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Austin, TX – May 24, 2018 – Hurricane season officially begins in just a few days, and one statewide organization is urging pet owners to make sure their evacuation plans include a plan for their pets.

The Texas Humane Legislation Network said Texas pet owners, especially those living in hurricane- and flood-prone areas, need to take their pets into account when devising a plan for hurricane season, which begins June 1 and goes through the end of November. Donahue Halloran said her organization is working now to encourage people to be pet prepared. “We can’t let history repeat itself. Pets are family members; they should be treated that way during an emergency, and it doesn’t take a lot of planning to ensure their future safety,” she added.

THLN is asking pet owners to consider implementing a few simple steps to make sure their pets are part of their family’s emergency plan, including:

1. Making sure your pet(s) wear collars and tags with up-to-date contact information and other identification.
2. Microchipping your pet(s) – or updating information if you have moved or changed phone numbers since they were microchipped — is one of the best ways to ensure that you and your pet are reunited if you are separated. Always be sure to register the microchip with the manufacturer and keep your contact information up to date with the microchip company.
3. Get a portable pet carrier or crate, and help your dog or cat get comfortable in it.
4. Know where you will go, how you will get there, and if your pet will be able to go with you.
5. Prepare a small travel bag with essentials, including food for several days and any medications and an extra leash.

In 2007, THLN helped pass “Simba’s Law” in Texas, which directed local emergency management authorities to establish Animal Issues Committees through the Texas Animal Health Commission. THLN advises Texas residents to contact their local county commissioner’s office to find out whether their county has taken appropriate steps to accommodate companion and service animals during emergencies.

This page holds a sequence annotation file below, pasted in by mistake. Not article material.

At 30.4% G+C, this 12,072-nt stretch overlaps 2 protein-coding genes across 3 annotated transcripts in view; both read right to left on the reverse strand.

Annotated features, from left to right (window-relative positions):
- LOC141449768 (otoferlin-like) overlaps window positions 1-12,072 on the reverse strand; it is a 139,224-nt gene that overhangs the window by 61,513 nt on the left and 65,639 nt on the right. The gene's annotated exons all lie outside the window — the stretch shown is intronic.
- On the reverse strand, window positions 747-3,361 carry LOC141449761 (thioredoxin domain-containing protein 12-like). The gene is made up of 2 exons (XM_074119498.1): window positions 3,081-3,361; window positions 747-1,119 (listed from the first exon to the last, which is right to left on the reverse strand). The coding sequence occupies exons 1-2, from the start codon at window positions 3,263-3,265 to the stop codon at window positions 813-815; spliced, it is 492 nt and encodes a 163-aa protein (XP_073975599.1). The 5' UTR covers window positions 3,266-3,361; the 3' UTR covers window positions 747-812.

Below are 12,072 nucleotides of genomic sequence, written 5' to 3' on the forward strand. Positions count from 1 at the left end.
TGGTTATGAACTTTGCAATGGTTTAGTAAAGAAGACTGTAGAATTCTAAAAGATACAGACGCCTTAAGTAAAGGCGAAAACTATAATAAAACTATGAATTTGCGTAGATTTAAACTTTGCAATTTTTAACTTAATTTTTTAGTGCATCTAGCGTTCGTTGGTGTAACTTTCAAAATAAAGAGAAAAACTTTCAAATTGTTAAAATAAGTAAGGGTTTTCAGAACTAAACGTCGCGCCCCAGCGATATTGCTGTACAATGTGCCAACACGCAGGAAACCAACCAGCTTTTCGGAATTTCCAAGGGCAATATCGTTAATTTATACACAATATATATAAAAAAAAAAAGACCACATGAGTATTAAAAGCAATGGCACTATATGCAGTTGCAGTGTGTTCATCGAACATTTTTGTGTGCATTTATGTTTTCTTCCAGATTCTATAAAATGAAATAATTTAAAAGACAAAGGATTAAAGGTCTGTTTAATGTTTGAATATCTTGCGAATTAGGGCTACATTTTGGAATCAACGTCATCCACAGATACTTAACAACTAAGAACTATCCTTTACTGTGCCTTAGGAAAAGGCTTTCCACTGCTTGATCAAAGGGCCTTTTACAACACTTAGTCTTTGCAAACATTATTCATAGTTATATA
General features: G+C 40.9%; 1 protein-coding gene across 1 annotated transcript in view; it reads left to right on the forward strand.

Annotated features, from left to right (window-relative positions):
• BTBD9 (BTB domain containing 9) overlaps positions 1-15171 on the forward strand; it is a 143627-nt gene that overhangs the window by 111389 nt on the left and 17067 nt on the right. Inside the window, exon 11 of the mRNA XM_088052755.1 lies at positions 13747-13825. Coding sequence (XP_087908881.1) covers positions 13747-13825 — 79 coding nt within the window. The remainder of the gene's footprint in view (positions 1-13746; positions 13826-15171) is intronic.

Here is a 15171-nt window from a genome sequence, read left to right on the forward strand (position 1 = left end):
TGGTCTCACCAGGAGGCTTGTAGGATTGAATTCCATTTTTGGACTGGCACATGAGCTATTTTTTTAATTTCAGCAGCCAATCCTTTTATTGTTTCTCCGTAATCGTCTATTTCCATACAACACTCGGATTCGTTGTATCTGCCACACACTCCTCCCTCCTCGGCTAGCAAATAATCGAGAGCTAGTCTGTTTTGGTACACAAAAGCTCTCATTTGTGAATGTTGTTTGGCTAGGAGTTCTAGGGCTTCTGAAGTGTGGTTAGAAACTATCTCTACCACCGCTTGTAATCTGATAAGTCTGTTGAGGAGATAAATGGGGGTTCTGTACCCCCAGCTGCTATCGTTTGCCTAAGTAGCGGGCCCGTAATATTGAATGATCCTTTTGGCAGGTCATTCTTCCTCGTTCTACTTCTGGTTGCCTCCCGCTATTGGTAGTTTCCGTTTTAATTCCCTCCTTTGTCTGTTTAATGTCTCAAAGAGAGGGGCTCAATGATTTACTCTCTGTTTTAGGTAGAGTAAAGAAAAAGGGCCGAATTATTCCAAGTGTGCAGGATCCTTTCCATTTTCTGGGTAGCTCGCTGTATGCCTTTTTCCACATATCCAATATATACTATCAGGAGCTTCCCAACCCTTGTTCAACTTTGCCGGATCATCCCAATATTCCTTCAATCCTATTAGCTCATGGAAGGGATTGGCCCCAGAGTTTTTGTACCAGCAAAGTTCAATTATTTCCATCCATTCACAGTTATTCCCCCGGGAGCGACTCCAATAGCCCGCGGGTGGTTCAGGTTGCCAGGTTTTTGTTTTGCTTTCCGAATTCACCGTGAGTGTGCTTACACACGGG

Many people lost their lives during Hurricane Katrina because they refused to evacuate without their pets. Rescue crews and shelters like the Superdome refused to take the animals, so they were either abandoned or suffered the same fate as their owners.
There were no real laws or policies on what to do with the animals, and many rescuers probably felt that their hands were tied. Nearly half of the people who stayed behind did so because of their pets.
“It’s hard to look back at that animal and be like, ‘I understand that you rely 100 percent on me for everything, but you’re going to stay here, and I’m gonna go, so at this point this is where our relationship ends,’” said Eric Durcinka of the Louisiana SPCA.
“It’s kind of like you give up, and just say, ‘I’m not going to worry about you right now.’ And it’s like I say, people don’t fault people for that – it’s understandable – but you can’t then fault the person that says, ‘I can’t do that.’”
“For them, the mindset was, ‘Well, of course I’m not going to leave these animals behind; I would never leave a member of my family, I would never leave my best friend behind. You can’t possibly expect me to leave one of my pets behind,’” said David Grimm, Editor of Science Magazine.
Laws have since been passed making it mandatory for rescuers to save pets during evacuations.
“We demanded the first pet evacuation bill in the country – it was passed here in Louisiana – and then of course it became a federal bill,” said Ginnie Baumann of Animal Rescue New Orleans (ARNO).
“Louisiana passed a Pet Evacuation Act, which basically mandated that rescuers of future natural disasters take pets into account – that pets be evacuated with people, that shelters accept pets,” Grimes explained.
Since then, 30 states (and Washington DC) have adopted their own versions of the Pet Act.

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